03 May, 2007

My son's take on division of fractions

My son approached me last week to ask about dividing fractions. He presented me with the example

In school, he explained, they told the students to rewrite it by flipping the reciprocal:
then multiplying:
That's right, I affirmed, that's the only way I've ever seen it done.

Well, I thought of this before she showed us, he said, and explained as he wrote, First, find the common denominator,
...and then divide numerator and denominator:
because 6 divided by 6 gives 1 in the denominator.

I looked at it a moment and I finally exclaimed, That's brilliant!

I wish I had thought this up! The physical meaning is quite sensible, akin to adding or subtracting: Find the common denominator so that the two numerators represent the same number of units, then divide those units. I doubt that went through his head, but there's no question that this method works every time, either from the physical parallel or from the algebra.

(PHYSICAL PARALLEL) Division is precisely what the word indicates: take a quantity of (say) boxes, divide it into as many groups of boxes of the second quantity as possible, and report the number of groups. So 6 ÷ 2 = 3 because 6 can be divided into 3 groups of 2.

Suppose you want to divide instead 1/2 by 1/3. Looking at the picture, you might guess that 1/2 counts as a little more than one group of 1/3.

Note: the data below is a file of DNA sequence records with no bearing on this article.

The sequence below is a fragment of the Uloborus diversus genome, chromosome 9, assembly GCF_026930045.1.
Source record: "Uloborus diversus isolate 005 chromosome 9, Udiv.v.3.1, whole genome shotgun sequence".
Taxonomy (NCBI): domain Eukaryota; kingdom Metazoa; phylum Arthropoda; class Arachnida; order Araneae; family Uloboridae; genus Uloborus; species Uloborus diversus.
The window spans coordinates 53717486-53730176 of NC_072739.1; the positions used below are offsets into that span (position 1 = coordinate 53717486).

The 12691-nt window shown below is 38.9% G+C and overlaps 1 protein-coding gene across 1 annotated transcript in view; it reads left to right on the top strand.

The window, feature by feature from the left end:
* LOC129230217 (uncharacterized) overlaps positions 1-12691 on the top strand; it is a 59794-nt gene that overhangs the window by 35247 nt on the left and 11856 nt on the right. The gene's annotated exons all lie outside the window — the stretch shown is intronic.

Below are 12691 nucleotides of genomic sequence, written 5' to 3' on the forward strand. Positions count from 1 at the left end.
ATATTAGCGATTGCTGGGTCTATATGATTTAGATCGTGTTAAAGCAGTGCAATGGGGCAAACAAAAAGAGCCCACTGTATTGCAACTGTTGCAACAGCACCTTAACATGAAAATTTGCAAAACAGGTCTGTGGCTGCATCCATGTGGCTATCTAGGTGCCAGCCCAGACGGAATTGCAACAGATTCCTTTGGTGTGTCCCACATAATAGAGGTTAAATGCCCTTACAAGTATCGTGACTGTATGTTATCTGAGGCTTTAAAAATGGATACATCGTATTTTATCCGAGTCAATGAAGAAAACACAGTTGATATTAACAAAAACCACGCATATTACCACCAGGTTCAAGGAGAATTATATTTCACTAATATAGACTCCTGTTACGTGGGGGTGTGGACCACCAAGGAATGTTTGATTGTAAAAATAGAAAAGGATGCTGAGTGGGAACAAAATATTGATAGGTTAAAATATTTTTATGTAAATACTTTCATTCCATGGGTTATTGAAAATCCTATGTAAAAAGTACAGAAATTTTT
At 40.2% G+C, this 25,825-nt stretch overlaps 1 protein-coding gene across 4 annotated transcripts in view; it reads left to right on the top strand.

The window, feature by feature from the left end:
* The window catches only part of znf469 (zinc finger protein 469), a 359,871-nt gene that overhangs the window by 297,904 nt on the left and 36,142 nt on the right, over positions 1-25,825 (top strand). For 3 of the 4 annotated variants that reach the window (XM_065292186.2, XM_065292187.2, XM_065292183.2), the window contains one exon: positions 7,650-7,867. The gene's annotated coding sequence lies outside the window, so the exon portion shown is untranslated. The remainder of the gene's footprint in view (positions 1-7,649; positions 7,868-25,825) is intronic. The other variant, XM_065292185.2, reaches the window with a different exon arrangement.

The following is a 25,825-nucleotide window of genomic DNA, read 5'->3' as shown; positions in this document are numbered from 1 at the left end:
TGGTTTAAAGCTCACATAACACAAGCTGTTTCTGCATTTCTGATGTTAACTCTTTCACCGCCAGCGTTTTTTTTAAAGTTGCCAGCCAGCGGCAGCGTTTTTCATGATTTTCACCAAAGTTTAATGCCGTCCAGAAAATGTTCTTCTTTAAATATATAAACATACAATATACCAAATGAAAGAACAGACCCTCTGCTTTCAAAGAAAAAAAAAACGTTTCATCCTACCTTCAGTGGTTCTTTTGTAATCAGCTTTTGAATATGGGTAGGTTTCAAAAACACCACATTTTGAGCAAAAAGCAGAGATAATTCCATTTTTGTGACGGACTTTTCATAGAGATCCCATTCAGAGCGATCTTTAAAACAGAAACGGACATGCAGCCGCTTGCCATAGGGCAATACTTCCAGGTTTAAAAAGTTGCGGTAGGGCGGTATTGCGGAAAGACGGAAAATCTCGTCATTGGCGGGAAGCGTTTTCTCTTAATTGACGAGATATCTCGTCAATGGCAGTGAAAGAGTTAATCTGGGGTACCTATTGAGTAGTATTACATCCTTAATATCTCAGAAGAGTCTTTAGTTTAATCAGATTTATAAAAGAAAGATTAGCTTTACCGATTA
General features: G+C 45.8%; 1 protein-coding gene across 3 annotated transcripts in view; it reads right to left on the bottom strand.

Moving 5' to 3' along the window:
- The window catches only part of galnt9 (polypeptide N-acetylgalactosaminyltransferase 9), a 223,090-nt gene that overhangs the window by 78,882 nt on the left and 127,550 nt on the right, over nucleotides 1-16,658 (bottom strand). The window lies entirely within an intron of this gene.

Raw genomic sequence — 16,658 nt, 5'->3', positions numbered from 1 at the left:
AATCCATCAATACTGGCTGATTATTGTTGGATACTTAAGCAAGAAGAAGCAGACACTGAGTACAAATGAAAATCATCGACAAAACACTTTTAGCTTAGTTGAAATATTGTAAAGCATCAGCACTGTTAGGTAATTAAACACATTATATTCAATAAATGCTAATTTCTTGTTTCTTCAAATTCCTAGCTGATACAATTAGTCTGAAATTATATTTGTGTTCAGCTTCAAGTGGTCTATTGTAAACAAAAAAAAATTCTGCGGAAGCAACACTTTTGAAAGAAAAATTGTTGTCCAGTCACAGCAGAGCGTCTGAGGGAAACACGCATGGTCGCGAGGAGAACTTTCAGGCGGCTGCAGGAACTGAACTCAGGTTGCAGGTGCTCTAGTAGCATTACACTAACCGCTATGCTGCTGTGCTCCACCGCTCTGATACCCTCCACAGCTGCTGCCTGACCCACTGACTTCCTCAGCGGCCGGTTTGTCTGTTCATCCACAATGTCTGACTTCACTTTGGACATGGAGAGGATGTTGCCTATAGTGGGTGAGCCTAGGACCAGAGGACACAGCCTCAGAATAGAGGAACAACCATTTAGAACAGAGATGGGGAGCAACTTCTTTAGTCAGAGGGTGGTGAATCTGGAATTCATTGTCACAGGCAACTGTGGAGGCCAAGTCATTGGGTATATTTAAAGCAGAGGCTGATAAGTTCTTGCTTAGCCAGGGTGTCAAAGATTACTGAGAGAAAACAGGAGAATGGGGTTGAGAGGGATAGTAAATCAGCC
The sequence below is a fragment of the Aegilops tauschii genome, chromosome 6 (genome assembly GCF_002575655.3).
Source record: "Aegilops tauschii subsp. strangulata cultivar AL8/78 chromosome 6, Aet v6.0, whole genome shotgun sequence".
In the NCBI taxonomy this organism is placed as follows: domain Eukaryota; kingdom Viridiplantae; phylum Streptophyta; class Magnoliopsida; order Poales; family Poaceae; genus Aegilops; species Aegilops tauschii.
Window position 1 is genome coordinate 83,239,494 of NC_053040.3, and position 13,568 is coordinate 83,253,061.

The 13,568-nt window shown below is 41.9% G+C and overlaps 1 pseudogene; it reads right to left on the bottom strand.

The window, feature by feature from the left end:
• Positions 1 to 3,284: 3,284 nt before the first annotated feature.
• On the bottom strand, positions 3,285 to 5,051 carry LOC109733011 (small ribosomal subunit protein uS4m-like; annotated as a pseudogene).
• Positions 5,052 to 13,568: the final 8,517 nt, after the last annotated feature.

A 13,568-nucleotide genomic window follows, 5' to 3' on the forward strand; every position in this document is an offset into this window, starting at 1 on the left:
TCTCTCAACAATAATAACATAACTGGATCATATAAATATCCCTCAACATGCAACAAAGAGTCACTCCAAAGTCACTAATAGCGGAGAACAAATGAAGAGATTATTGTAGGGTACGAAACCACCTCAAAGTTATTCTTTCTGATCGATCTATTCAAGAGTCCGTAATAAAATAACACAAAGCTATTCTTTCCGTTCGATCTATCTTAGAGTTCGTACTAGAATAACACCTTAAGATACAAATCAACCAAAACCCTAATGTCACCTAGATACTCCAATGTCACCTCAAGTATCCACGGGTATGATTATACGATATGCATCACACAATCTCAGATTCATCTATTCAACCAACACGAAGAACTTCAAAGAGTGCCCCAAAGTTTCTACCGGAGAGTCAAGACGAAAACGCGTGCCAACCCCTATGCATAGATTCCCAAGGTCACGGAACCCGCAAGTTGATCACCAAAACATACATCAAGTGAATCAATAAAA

You might even guess that the remaining amount is half of 1/3, but you'd rather know than guess.

What makes a direct evaluation difficult? The boxes are different sizes. If we want to make an accurate comparison, we need to have the same box sizes.

That's not so hard, actually. Let's divide the whole into six parts, as in the diagram below. (Why 6? Because 2 × 3 = 6.) We see that 1/2 accounts for three of these six parts, so 1/2 = 3/6. Likewise, 1/3 accounts for two of these parts, so 1/3 = 2/6.

Now that all the boxes are the same size, we can compare the quantities directly. (This is the reason common denominators are so important with fractions.)

Thus 3/6 ÷ 2/6 = 3/2 (or one and a half, if you prefer). Since 3/6 = 1/2 and 2/6 = 1/3, we conclude that 1/2 ÷ 1/3 = 3/2.

This really oughtn't be so complicated as I'm making it out to be. I'll have to think about how to explain it some more, but I hope it gives you a feel for what's going on.

(ALGEBRA) For a,b,c,d∈Z (the set of integers), assume b,d≠0; then
which is exactly what one would expect from the traditional algorithm:
I have a physical explanation for the traditional method, but it's not as clear (to me) as the first method. The only reason that I can imagine that the second one is taught, rather than the first, is that it's easier than finding a common denominator.

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